Grandma always said, “Chicken soup is good for you!”
When it starts to get colder and the weather is dreary and dark, it makes for a nice setting to make a large batch of chicken broth.Cooking up a batch of broth always warms the entire house with a very nice aroma that lasts all day long as I slowly cook the broth on the stove for hours on end. Chicken broth is nice to have around – it’s used in a wide variety of recipes for soups and sauces that we make.
I like to make a big batch of broth and freeze it in small containers and jars to have on hand whenever a recipe calls for it. Sure I can (and do) use the packaged broth and the cubes to make broth, but to me, having home made broth is the absolute best, and its fun to make.
Chicken broth is good to make when you have left over chicken or turkey bones and parts from a prior dinner – why waste them? Make a good batch of chicken broth and you can get more bang for your buck out of your poultry and you’ll have some home made chicken broth on hand when you need it.
I found that occasionally the supermarkets have chicken on sale and you can get a whole chicken or parts (thighs etc 4-5lbs) for around $5 or $6 dollars, which will make about 5 quarts of broth.
My favorite, and what I consider a good basic recipe, is the one by Alton Brown. It’s got a good foundation and I like his ideas for techniques to get the most out of all the flavors.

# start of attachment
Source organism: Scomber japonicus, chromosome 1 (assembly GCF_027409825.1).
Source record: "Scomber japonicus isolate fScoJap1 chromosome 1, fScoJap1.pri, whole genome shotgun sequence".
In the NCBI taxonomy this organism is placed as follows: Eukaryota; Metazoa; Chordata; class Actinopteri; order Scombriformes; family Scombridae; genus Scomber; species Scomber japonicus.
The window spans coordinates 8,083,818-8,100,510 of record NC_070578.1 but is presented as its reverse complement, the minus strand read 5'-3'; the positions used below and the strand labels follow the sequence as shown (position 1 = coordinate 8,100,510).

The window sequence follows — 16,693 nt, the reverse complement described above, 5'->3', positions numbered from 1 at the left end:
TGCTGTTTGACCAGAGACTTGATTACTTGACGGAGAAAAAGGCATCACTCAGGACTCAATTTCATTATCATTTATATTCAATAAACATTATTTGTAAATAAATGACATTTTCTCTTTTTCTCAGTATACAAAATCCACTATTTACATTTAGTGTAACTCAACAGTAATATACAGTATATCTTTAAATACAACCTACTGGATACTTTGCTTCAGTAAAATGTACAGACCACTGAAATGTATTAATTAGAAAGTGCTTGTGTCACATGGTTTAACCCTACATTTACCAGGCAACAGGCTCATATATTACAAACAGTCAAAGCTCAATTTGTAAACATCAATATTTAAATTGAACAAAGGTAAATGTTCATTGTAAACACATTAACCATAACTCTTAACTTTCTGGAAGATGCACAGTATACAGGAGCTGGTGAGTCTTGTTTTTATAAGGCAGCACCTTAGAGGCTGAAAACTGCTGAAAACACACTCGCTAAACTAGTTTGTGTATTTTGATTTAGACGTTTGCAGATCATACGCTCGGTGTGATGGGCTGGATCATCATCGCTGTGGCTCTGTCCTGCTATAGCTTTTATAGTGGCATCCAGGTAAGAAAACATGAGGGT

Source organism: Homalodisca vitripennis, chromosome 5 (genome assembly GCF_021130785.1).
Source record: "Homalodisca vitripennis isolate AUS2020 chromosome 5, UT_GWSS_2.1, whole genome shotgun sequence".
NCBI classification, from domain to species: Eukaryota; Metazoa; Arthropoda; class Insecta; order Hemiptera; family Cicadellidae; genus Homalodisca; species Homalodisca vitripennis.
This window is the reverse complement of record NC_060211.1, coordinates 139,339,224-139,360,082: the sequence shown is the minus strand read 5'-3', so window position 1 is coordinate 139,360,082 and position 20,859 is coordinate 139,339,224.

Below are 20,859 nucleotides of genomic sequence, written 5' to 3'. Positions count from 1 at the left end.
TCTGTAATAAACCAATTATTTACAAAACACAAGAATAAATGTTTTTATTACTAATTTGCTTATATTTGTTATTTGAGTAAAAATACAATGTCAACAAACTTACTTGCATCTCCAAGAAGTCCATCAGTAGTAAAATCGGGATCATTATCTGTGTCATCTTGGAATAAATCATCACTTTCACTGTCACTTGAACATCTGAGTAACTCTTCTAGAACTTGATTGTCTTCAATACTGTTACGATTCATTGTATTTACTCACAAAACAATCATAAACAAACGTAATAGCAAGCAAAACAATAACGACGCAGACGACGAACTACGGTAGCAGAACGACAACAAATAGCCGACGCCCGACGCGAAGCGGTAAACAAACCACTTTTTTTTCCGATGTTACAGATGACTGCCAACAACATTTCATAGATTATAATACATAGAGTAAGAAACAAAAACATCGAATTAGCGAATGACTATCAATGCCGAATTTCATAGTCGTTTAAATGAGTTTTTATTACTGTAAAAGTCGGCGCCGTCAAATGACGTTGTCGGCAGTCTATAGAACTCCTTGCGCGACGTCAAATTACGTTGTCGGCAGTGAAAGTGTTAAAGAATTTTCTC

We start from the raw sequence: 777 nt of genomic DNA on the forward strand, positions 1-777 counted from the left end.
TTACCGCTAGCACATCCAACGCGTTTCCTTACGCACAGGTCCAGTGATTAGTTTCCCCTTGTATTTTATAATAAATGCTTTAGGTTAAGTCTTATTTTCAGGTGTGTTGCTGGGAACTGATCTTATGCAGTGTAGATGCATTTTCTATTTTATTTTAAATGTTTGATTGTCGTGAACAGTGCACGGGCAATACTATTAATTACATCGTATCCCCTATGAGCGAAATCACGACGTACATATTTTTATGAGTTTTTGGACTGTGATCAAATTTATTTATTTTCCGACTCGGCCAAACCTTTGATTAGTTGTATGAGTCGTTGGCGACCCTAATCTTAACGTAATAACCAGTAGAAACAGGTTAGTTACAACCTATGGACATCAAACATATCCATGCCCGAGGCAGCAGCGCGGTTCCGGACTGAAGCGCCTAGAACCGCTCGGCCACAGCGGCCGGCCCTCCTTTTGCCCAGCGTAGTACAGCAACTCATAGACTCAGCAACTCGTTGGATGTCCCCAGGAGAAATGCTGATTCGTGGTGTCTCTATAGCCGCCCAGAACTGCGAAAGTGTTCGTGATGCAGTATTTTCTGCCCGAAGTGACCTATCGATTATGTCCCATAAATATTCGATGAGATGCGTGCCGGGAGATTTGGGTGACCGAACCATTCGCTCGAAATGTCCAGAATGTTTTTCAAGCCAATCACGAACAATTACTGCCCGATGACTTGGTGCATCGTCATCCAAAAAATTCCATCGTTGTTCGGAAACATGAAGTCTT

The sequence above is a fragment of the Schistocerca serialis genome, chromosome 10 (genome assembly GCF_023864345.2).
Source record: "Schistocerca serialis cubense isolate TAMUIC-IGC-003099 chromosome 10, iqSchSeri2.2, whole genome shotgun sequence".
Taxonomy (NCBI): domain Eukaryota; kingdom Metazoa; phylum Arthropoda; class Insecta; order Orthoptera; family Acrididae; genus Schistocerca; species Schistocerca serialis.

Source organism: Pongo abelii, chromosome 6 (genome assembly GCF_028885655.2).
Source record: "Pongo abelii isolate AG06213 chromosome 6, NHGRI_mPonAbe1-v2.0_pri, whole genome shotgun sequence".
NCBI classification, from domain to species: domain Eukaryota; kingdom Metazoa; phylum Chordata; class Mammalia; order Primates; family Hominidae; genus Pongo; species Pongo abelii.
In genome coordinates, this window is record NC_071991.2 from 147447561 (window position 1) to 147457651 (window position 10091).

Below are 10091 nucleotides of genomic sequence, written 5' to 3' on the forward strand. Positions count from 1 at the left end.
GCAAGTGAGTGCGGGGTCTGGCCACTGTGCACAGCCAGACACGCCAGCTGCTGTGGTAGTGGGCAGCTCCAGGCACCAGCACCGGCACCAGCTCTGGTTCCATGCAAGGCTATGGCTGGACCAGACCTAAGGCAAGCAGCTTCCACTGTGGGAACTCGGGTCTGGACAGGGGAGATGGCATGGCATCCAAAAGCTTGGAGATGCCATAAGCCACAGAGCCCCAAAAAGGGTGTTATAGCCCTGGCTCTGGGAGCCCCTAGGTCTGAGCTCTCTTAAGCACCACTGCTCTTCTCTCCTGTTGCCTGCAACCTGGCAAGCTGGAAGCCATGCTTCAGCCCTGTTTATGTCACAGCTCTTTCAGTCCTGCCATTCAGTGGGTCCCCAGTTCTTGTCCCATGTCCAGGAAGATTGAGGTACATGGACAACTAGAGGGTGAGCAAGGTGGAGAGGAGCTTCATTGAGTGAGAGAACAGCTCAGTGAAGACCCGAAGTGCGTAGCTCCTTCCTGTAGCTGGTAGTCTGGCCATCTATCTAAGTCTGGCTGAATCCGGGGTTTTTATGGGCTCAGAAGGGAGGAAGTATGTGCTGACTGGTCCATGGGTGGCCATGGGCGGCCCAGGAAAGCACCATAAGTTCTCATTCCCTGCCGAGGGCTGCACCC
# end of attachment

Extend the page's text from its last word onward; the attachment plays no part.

Grab a very large pot that can hold 2 gallons of water, and a steamer basket
Here’s the recipe which can be found on the Food Network website
4 pounds chicken carcasses, including necks and backs
1 large onion, quartered
4 carrots, peeled and cut in 1/2
4 ribs celery, cut in 1/2
1 leek, white part only, cut in 1/2 lengthwise
10 sprigs fresh thyme
10 sprigs fresh parsley with stems
2 bay leaves
8 to 10 peppercorns
2 whole cloves garlic, peeled
2 gallons cold water
Place chicken, vegetables, and herbs and spices in 12-quart stockpot. Set opened steamer basket directly on ingredients in pot and pour over water. Cook on high heat until you begin to see bubbles break through the surface of the liquid. Turn heat down to medium low so that stock maintains low, gentle simmer. Skim the scum from the stock with a spoon or fine mesh strainer every 10 to 15 minutes for the first hour of cooking and twice each hour for the next 2 hours. Add hot water as needed to keep bones and vegetables submerged. Simmer uncovered for 6 to 8 hours.
Strain stock through a fine mesh strainer into another large stockpot or heatproof container discarding the solids. Cool immediately in large cooler of ice or a sink full of ice water to below 40 degrees. Place in refrigerator overnight. Remove solidified fat from surface of liquid and store in container with lid in refrigerator for 2 to 3 days or in freezer for up to 3 months. Prior to use, bring to boil for 2 minutes.
Use as a base for soups and sauces.